“Diana Athill: The Sufficient Self.”

For Los Angeles Review of Books:

“The Weird Sisters.” [Print Edition.]
Belle Dame Sans Merci: On Angela Carter.” [Online Edition].

Creative Nonfiction

In edited collections:

“A Miniature Handbook for New Women Activists.” Fracture: Essays, Poems, and Stories on
Fracking in America (Ice Cube Press, 2015.)
“The Fruits of Memory.” Southern Cultures
Reprinted in Cornbread Nation 2: The Best of Southern Food Writing, ed. John
Egerton. Chapel Hill: University of North Carolina Press, 2004.
“Traveling to Mary.” The Best Travel Writing, Vol 9, ed. Tim Cahill.  San Francisco: Solas
Press, 2012: 156-175.

In journals:

“The Spinning Self: Pottery and the Rest of My Life.” Bloom.
Spiral.” A River & Sound Review (
“The Odd Girls: Flannery O’Connor and Me.” Shenandoah.
“Notes on a Flood.” Inspire(d) Magazine.
“Dreaming of Eudora.” The South Carolina Review.

Short Fiction

“Wrestling the Angel.” Inch (Spring 2015).
“Misfit.” Thumbnail Magazine.
Burning Lou.” Fiction Southeast (
“Fairhope.” The Carolina Quarterly.
“Mansions.” O. Henry Festival Stories 2005.
“Explosions.” North Carolina Literary Review.
“Traveling Grace.” Yemassee.
“Wonders.” StoryQuarterly.
“Praying for Ruth.” The Carolina Quarterly.

Scholarly and Pedagogical Essays

“Hurling Yourself Against the Beautiful: Faulkner and Creativity.”  In William Faulkner:
Critical Insights, ed. Kathryn S. Artuso (Salem Press, 2013).
Review of Daisy Hay’s Young Romantics (Keats-Shelley Journal, 2011.)
“Larry Brown,” “Samuel Minturn Peck,” and “Hollis Summers.” Invited entries in updated
edition of Southern Writers: A Biographical Dictionary, eds. Joseph Flora and
Amber Vogel. Louisiana State University Press, 2006.
“‘The Common Gifts of Heaven’: Animals and Moral Education in Anna Letitia Barbauld’s
‘The Mouse’s Petition’ and ‘The Caterpillar.’” Cardiff Corvey: Reading the Romantic
Text 8 (June 2002).  Online. Internet. <
cc08_n02.html>. 26 paragraphs.  Journal title changed in 2005 to Romantic
Textualities: Literature and Print Culture 1780-1840; article available at
“‘When Fantasy Meant Survival’: Writing, Class, and the Oral Tradition in the
Autobiographies of Rick Bragg and Harry Crews.” The Mississippi Quarterly LIII:1
(Winter 1999-2000): 89-110.

Other Writing

Regular postings at Luther College “Ideas and Creations” Faculty Blog

Writing Sample

My short-short story “Fairhope,” in The Carolina Quarterly, Spring 2006

Selected Professional Activities

Bread Loaf/Orion Environmental Writers Conference
Bread Loaf Writers Conference
Tin House Summer Writers Workshop
Sewanee Writers Conference (Tennessee Williams Scholar)
Association of Writers and Writing Programs Conference
Auburn University Writers’ Conference (as a faculty member)

Selected Campus Projects/Governance Work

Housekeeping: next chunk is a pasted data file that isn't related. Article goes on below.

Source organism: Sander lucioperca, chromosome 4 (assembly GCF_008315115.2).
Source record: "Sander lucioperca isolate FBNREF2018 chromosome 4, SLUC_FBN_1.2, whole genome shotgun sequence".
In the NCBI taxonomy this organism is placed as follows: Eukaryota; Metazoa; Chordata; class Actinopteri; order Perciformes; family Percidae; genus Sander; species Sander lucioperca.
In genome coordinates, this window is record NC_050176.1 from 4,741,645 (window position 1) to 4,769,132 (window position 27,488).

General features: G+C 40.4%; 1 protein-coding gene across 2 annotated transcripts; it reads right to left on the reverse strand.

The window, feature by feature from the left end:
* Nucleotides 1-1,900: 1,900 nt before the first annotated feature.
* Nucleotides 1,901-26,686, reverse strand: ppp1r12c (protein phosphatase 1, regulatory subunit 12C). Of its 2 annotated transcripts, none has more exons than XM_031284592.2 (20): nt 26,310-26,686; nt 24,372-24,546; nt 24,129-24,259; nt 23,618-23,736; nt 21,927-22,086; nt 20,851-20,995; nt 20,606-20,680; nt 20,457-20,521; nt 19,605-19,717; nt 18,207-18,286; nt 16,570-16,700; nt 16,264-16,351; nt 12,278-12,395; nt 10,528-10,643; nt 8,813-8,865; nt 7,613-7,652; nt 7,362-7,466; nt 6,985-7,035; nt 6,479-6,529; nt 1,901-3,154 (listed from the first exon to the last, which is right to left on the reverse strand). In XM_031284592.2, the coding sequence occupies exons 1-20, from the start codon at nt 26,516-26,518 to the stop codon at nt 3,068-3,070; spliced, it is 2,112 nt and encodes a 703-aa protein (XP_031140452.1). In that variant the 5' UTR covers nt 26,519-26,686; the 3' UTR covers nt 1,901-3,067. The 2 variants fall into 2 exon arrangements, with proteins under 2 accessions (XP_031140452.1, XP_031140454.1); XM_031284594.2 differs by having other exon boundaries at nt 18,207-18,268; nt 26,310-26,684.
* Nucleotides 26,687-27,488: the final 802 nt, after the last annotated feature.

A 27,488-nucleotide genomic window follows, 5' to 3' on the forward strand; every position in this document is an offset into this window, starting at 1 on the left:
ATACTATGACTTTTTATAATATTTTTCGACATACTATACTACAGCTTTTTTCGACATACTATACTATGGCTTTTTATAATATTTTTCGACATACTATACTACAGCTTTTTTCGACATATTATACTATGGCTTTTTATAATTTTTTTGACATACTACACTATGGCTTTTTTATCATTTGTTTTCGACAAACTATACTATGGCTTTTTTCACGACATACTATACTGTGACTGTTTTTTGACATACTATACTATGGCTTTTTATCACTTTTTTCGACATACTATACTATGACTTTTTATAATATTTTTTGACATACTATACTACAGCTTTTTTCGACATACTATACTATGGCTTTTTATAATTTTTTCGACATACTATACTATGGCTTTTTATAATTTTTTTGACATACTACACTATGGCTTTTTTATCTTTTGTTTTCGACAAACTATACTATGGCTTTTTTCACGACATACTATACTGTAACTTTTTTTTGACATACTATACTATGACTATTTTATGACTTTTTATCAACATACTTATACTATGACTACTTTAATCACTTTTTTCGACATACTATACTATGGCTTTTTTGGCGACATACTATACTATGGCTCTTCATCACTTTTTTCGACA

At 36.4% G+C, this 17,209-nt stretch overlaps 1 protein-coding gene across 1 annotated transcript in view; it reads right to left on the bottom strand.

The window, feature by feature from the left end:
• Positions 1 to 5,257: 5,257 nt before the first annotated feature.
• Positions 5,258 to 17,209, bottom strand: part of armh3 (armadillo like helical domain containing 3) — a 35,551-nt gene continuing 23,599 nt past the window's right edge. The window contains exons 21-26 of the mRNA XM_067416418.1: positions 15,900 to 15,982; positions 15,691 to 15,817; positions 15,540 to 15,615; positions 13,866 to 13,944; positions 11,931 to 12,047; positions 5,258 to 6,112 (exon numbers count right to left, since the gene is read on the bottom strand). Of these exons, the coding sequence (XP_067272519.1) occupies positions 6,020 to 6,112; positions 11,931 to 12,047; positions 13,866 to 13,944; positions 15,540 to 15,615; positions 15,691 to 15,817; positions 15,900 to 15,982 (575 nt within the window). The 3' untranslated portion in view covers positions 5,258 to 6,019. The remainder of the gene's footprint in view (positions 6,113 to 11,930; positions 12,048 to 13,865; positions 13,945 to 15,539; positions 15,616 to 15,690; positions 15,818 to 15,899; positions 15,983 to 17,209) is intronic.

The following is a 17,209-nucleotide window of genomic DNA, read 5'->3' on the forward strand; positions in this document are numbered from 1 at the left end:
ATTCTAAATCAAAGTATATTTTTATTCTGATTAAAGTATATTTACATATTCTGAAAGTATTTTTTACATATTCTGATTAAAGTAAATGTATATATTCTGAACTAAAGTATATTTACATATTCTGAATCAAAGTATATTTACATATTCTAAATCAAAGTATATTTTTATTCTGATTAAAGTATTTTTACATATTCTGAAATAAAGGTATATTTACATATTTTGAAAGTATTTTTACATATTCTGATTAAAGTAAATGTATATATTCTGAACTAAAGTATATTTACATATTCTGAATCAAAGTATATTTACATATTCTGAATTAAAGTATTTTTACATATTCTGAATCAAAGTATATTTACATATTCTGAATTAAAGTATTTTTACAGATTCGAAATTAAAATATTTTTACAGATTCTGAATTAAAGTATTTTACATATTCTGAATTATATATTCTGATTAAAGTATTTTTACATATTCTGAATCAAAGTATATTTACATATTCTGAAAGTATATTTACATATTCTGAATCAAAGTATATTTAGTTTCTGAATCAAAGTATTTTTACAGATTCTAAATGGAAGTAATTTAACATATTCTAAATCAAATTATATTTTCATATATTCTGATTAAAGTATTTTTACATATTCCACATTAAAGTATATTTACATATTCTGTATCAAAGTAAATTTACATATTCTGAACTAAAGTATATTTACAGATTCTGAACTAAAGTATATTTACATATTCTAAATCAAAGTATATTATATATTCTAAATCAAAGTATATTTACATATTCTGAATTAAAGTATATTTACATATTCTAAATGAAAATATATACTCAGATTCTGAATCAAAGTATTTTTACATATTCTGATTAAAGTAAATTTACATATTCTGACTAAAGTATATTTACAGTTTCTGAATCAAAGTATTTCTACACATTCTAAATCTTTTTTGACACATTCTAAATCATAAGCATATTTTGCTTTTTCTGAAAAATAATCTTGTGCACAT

Founder and co-organizer, annual Luther College Faculty Research Symposium
Faculty sponsor, Sigma Tau Delta (English honor society)
Chair, Humanities and Fine Arts Division (2014-2017)
Chair, Faculty Organization Committee (2015-2016)
Member, Faculty Organization Committee (2014-2017)

“Fairhope” in The Carolina Quarterly, Spring 2006

The walls crack and in the attic light feet skitter, but still I wait and listen for the voice this house has yet to yield. On the second floor of three, around one up-curve of the spiral stair—the only one in Alabama like it, built by slaves, so says my plaque—are still my husband’s books, his shirts folded flat as shrouds, his ordination in a wooden frame, and, alone in a drawer, his glass-vialed splinter of the Cross. He carried it through all the wars. The boys reached from their cots to clutch it as he leaned in close to listen and whisper, with them, prayers. I told him he’d been cheated, but he wouldn’t listen. There were always wars and always soldiers dying. Always voices calling him away. You’ll see me soon, he told me. Who knows me anymore except this house, and what lives here with me? Its name is Fairhope, says the plaque. Nobody speaks its name, or mine, here anymore. Not even he.

I’m still here, without him, straight west from Selma, where the highway dissolves into dreaming cotton towns and hills that roll as gently as the narrow chests of graves. Log trucks roar along the blacktop at the bottom of the hill. There was a battle here late in the war. By that time, the men were out of bullets and snuck out of the woods at night to strangle sentries. The gray cloth had run out, too, and their wives made uniforms from the rags of their own skirts, stained brown with leaves. The blood is brown now, on the floorboards of the house’s foyer, where the other women nursed them, where my husband fell. It never washes out. All of us, we wait on men. They twist and moan, they pray and bleed and die. They curse and call to one another and they look at us with bewildered open eyes. Outside, the horses scream. Our husbands’ bodies are no longer ours.

And when they leave, we learn to get along. Pick sheep’s sorrel for soup. Club rabbits. Last week I found a rattlesnake in the yard. Big female one. You know her by the smell: thick, intimate as blood. I killed her with the bushaxe under the porch. The tree frogs thrummed even louder that night, because I saved them. You can’t save them all, the generals told him. But unless ye be saved, ye do not enter. How long must a snake soul wander, filling out its punishment? How long a soldier’s? Or a priest’s? On your belly shall ye crawl. Eat the dust of the earth. Lie here, ye snakes, ye ghosts, in the long shadow of my house, and cool yourselves. Bruise my ankle, bruise my heel. I can’t control your lives here now.